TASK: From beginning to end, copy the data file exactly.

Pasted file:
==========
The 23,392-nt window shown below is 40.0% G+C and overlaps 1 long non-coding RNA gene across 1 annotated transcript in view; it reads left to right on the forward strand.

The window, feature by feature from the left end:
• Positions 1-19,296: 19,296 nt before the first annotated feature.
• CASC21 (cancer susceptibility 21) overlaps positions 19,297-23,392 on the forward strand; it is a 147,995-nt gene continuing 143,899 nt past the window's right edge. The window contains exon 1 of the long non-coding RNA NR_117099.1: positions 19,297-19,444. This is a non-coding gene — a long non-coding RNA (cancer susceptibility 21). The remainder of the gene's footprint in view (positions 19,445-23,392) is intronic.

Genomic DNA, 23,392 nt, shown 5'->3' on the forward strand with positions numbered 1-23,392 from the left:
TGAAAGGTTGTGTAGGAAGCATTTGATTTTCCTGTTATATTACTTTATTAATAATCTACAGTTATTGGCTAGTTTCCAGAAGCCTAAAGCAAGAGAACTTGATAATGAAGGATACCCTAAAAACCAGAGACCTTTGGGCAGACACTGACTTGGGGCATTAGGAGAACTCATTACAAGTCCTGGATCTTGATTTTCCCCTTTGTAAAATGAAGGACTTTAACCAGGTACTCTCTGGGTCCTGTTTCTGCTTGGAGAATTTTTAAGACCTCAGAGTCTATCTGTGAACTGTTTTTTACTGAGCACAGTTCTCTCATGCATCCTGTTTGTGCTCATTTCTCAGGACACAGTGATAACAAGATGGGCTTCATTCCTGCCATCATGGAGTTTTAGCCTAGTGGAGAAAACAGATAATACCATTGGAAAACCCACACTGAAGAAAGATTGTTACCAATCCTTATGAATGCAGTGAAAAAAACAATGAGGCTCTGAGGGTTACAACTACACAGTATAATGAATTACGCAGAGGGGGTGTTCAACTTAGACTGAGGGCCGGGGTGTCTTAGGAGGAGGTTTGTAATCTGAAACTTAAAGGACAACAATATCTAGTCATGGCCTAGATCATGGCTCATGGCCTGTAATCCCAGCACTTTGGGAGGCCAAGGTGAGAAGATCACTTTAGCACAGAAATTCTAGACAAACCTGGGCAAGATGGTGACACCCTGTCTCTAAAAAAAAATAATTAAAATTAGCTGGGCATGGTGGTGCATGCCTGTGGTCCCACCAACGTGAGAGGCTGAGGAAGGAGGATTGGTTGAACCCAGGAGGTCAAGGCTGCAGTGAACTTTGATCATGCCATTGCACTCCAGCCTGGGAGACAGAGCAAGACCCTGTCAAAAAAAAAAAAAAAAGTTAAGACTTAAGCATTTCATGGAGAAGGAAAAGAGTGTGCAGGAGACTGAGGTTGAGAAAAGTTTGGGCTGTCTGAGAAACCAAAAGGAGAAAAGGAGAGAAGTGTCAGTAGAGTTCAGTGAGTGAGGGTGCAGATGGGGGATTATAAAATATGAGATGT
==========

The 23,392-nt window shown below is 40.0% G+C and overlaps 1 long non-coding RNA gene across 1 annotated transcript in view; it reads left to right on the forward strand.

The window, feature by feature from the left end:
• Positions 1-19,296: 19,296 nt before the first annotated feature.
• CASC21 (cancer susceptibility 21) overlaps positions 19,297-23,392 on the forward strand; it is a 147,995-nt gene continuing 143,899 nt past the window's right edge. The window contains exon 1 of the long non-coding RNA NR_117099.1: positions 19,297-19,444. This is a non-coding gene — a long non-coding RNA (cancer susceptibility 21). The remainder of the gene's footprint in view (positions 19,445-23,392) is intronic.

Genomic DNA, 23,392 nt, shown 5'->3' on the forward strand with positions numbered 1-23,392 from the left:
TGAAAGGTTGTGTAGGAAGCATTTGATTTTCCTGTTATATTACTTTATTAATAATCTACAGTTATTGGCTAGTTTCCAGAAGCCTAAAGCAAGAGAACTTGATAATGAAGGATACCCTAAAAACCAGAGACCTTTGGGCAGACACTGACTTGGGGCATTAGGAGAACTCATTACAAGTCCTGGATCTTGATTTTCCCCTTTGTAAAATGAAGGACTTTAACCAGGTACTCTCTGGGTCCTGTTTCTGCTTGGAGAATTTTTAAGACCTCAGAGTCTATCTGTGAACTGTTTTTTACTGAGCACAGTTCTCTCATGCATCCTGTTTGTGCTCATTTCTCAGGACACAGTGATAACAAGATGGGCTTCATTCCTGCCATCATGGAGTTTTAGCCTAGTGGAGAAAACAGATAATACCATTGGAAAACCCACACTGAAGAAAGATTGTTACCAATCCTTATGAATGCAGTGAAAAAAACAATGAGGCTCTGAGGGTTACAACTACACAGTATAATGAATTACGCAGAGGGGGTGTTCAACTTAGACTGAGGGCCGGGGTGTCTTAGGAGGAGGTTTGTAATCTGAAACTTAAAGGACAACAATATCTAGTCATGGCCTAGATCATGGCTCATGGCCTGTAATCCCAGCACTTTGGGAGGCCAAGGTGAGAAGATCACTTTAGCACAGAAATTCTAGACAAACCTGGGCAAGATGGTGACACCCTGTCTCTAAAAAAAAATAATTAAAATTAGCTGGGCATGGTGGTGCATGCCTGTGGTCCCACCAACGTGAGAGGCTGAGGAAGGAGGATTGGTTGAACCCAGGAGGTCAAGGCTGCAGTGAACTTTGATCATGCCATTGCACTCCAGCCTGGGAGACAGAGCAAGACCCTGTCAAAAAAAAAAAAAAAAGTTAAGACTTAAGCATTTCATGGAGAAGGAAAAGAGTGTGCAGGAGACTGAGGTTGAGAAAAGTTTGGGCTGTCTGAGAAACCAAAAGGAGAAAAGGAGAGAAGTGTCAGTAGAGTTCAGTGAGTGAGGGTGCAGATGGGGGATTATAAAATATGAGATGT